“Show Me,” which Legend cites as one of his favorites, is hushed, haunting, and deliberately ambiguous. Co-produced by Raphael Saadiq and Craig Street (Me’Shel) NdegeOcello, Cassandra Wilson), “Show Me” was, according to Legend, “intended to be about God, but I wanted it to have the feel of a romantic song as well. But while I could have done what I usually do and write about a relationship, this felt like such a spiritual song. I’ve never sung or recorded my voice like that. When I’m with a girl and I have a song in my head, I kind of whisper it in her ear, like an intimate whisper. That’s how I did the vocal for this song.”
Even more so than he did on Get Lifted, Legend went boldly in his own creative direction on Once Again, opting to write not from a marketing standpoint, but from his heart and soul and personal experience. “I listen to a lot of music,” he says about the preparation for the album. ’’The producers I work with—like Kanye, Will, and Craig— listen to a lot more, and we just brainstorm and don’t limit it to ’what’s going on in urban music right now.* I didn’t want to put a box around it. You make music, try to make it as good as you possibly can, trust the people around you, and hope and pray that what you really love is something a lot of other people will also love. With Get Lifted, we managed to make a strong record that people related to. We succeeded because it was distinctive and it touched a chord. So I figured, ’Let me just keep making music (hat’s really good and that touches people—music that they can feel, which has some beauty to it and that transcends what the marketers are going to tell you—and we’ll figure out a way to get it to people.*”
John Legend (nee Stephens) grew up in Ohio, surrounded by every musical influence from gospel to hip-hop. While attending the University of Pennsylvania (where he majored in English), Legend found time to make his own music, whether it was recording his own albums, performing at talent shows and open mics, or directing the choir at a local church.
In fact, just months before be began work on Get Lifted, he finally ended a nine-year tenure as music and choir director at Bethel A.M.E. Church in northeastern Pennsylvania.
In 1998, Legend got his first taste of success, playing piano on “Everything Is Everything,” from Lauryn Hill’s multiple Grammy-winning album, The Miseducation of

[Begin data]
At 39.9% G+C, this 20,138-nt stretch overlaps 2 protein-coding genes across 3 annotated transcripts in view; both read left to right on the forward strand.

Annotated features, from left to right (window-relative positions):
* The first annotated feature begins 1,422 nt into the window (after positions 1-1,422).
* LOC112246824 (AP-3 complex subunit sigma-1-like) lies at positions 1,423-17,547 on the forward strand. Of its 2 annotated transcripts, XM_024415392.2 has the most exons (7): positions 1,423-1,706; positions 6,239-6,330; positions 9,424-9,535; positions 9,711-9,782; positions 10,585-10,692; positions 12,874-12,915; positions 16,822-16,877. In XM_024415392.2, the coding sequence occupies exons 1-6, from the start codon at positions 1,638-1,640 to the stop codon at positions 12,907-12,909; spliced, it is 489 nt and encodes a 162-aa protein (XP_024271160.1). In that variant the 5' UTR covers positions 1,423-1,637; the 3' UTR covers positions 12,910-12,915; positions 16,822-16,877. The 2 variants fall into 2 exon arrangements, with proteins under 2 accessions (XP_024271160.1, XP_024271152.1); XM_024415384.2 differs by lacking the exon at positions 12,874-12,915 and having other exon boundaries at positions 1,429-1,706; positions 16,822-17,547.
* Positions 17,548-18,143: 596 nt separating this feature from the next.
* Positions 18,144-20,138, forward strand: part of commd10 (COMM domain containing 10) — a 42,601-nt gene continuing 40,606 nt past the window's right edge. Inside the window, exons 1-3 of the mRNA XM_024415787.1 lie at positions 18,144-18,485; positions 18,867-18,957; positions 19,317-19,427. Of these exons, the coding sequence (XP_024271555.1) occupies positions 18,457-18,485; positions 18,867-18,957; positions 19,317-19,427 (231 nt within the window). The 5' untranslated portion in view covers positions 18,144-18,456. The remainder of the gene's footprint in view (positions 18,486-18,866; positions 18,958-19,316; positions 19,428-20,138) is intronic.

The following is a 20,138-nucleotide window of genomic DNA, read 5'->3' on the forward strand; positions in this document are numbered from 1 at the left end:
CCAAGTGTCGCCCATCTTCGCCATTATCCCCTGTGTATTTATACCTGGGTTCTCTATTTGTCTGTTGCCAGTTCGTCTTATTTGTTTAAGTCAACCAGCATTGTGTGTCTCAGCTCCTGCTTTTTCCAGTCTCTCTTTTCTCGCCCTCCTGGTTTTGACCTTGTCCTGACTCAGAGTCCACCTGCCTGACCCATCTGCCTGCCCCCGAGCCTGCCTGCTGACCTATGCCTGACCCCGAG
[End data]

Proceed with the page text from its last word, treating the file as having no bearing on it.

Lauryn Hili. He also honed his chops touring throughout the East Coast, opening for bigger R&B acts and recording and selling several live concert albums. In 2001 a college roommate introduced Legend to the then up-and-coming producer/artist Kanye West. By 2002 Legend was part of West’s creative team, appearing on albums by Talib Kweli, Common, and Maty J. Blige, as well as on West’s 2004 breakthrough, The College Dropout. That same year Legend lent his vocal talent to Alicia Keys’ “You Don’t Know My Name” and appeared on Jay-Z’s acclaimed Black Album.
In late 2003 Legend became the first artist signed to Kanye’s KonMan Entertainment (later renamed Getting Out Our Dreams), and a deal with Columbia Records followed in May 2004. Preloaded with pre-release buzz, Get Lifted debuted at #7 on the Billboard Top 200 and #1 on the R&B Album chart the week of its release, three days after Christmas 2004.
Three years ago, John Legend was a highly regarded session musician. Today he’s an artist who proves that, even in an age of expediency and crass commercialism, real talent not only still matters but will be acknowledged. When asked how success has affected him, Legend replies, “I think I’m happier, not just because of winning Grammys and selling records, but because it’s really fulfilling to have all these things happen with something you love to do. Seeing my music elevated and receiving an almost universally positive response to that music makes me feel better every day. I feel more confident and inspired, and (hat’s fun. I’m feeling truly creative, and I hope that feeling will stay around—because my hope and belief is that most people are down to grow and explore with me.”